Pirates of the Burning Sea Review (PC)

Flying Lab Software has unleashed a Battle Royale on a young Caribbean with Pirates, Colonial Empires and the honest merchant all looking for their slice of the coffee bean.

Despite its appearances Pirates of the Burning Sea is as much about economic survival and exploitation as it is leading a naval legacy.† Underneath those clear and murky waters lie an entrepreneurís financial dream and nightmare combined, there are so many goods to be gathered, made and bartered itís nigh impossible to think where to start.† In fact the game has a harsh learning curve that any sea dog or MMO enthusiast will find startling.† Poor UI design hinders things along the way making the journey from newbie to novice.† Still its battles at sea are fantastic with ships dancing around one another ready for the kill, blasting cannons into lofty nationals and pirates are well thought out.

Speed can make a difference during combat
The open sea is open game for piracy

Creating your infamous Captain involves customizing him or her, face type, type of shirt, coat, shoes etc and what colour schemes go with them.† You can have the peg leg, eye patch too with more options like the complimentary shoulder parrot being earned which you can then add at a tailors shop.† Aesthetics aside, youíll then choose what nation you serve, Great Britain, France, Spain or Pirate.† Once youíve sworn your allegiance you then have to decide your career as either a Naval Captain ready to serve and command the largest of vessels, a Privateer commissioned by their superiors to cause sanctioned havoc, a Merchant ready to trade chests of doubloons and master finance or the 'free' life of a Pirate who answers to none.

The strong point of Pirates is undoubtedly the ship-to-ship combat; it is after all a naval simulation at its core.† Land or onboard battles are far less spectacular and feel greatly inferior to the majesty of cannons and sails.† Not surprisingly the range of ships on offer is big, there are over 50 different vessels altogether with each carrying detailed statistics much like youíd expect a weapon would in any RPG.† Itís when these bad-boys are taken into combat can you really see how they measure up but simply having the most cannons on deck to unleash hell isnít enough.† Each battle demands tactics from the player, armour, hull integrity, speed, wind direction, crew morale, crew size, sail integrity, distance Ė all these are constant factors which can work for or against you.† Boarding an enemy vessel can be one sure way to end an engagement but only if your crew outnumbers theirs and if youíre confident of your swordsmanship.

Most actions contribute in some way to the Nations war effort
Sword combat is at times hectic and flawed

Like any role-play game youíll be levelling up but being a lowly five doesnít mean you can contribute to battles involving more hardened Captains.† You can also start providing support for your nation from the moment you enter the game world, thereís no need to spend gruelling hours grinding away for experience just so you can hope to earn the chance of participating in epic struggles.† The little guy or gal can be just as useful amongst the veterans, smaller ships after all can move a heck of a lot faster.† This cohesion of levels and skills is fantastic in Pirates of the Burning Sea; all degrees can join in and feel a part of the struggle for the Caribbean at any time.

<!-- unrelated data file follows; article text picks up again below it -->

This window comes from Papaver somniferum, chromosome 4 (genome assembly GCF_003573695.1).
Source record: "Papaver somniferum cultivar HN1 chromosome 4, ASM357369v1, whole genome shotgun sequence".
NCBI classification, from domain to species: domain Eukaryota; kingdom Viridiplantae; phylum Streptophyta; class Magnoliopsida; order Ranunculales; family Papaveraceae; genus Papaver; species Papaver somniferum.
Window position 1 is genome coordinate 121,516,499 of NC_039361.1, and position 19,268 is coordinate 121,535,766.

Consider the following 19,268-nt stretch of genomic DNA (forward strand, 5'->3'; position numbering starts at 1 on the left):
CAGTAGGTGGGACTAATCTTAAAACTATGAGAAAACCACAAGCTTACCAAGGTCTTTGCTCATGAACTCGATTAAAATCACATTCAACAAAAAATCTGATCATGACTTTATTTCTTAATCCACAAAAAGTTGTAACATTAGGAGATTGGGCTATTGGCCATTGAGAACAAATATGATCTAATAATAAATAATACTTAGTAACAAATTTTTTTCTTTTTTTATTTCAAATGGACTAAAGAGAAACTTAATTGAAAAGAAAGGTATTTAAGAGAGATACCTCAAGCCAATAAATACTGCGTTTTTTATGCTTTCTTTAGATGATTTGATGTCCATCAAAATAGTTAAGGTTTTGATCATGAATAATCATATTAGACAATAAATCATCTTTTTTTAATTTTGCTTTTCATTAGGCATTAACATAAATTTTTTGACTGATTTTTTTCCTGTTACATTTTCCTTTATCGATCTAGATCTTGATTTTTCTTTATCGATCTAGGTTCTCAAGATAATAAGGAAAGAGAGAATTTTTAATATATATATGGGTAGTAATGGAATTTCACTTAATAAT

You can store a number of ships at a dry dock so taking the war galleon out for a quick spin doesnít mean youíre now stuck with it.† Additionally the ships themselves can be upgraded just like equipping new gear works for your avatar, effectively you have two characters to nurture, the one with two legs (real or wooden) and the big floating egomaniac looking to own the water.† Gear can be produced through manufacturing, bought from others directly or by auction house Ė standard stuff.† The auction house itself is something of a muddle as thereís little in the way of filtering through the mass, a level applicable option would have been helpful but alas.

The player economy thrives off businesses or lots that each player can develop and use to produce their wares.† Gamers looking for a simple economy model, like World of Warcraftís, will be daunted but with such a vast array of goods comes greater freedom to try your hand at the marketplace.† Before setting up a plantation, manufacturing plant etc you first need to build a warehouse which all your goods will transfer to automatically.† Each plot also has designated labour to be spent so you canít work them constantly and certain materials are only available at certain ports.† Where ever there is a public port you can start building your financial empire, thereís advantages to putting all your eggs in one basket but should that port fall under new management then prepare to suffer the consequence.† Likewise if you spread out your operations then goods that need to travel to your other sites may well come under attack from pirates.† Warehouses can store items you pickup along the way and also you have foot the bill of maintenance to keep your businesses running.† The whole economic model could do with a greater tutorial, preferably one that doesnít involve an annoying quest line that asks you to keep entering and exiting the same darn room again and again.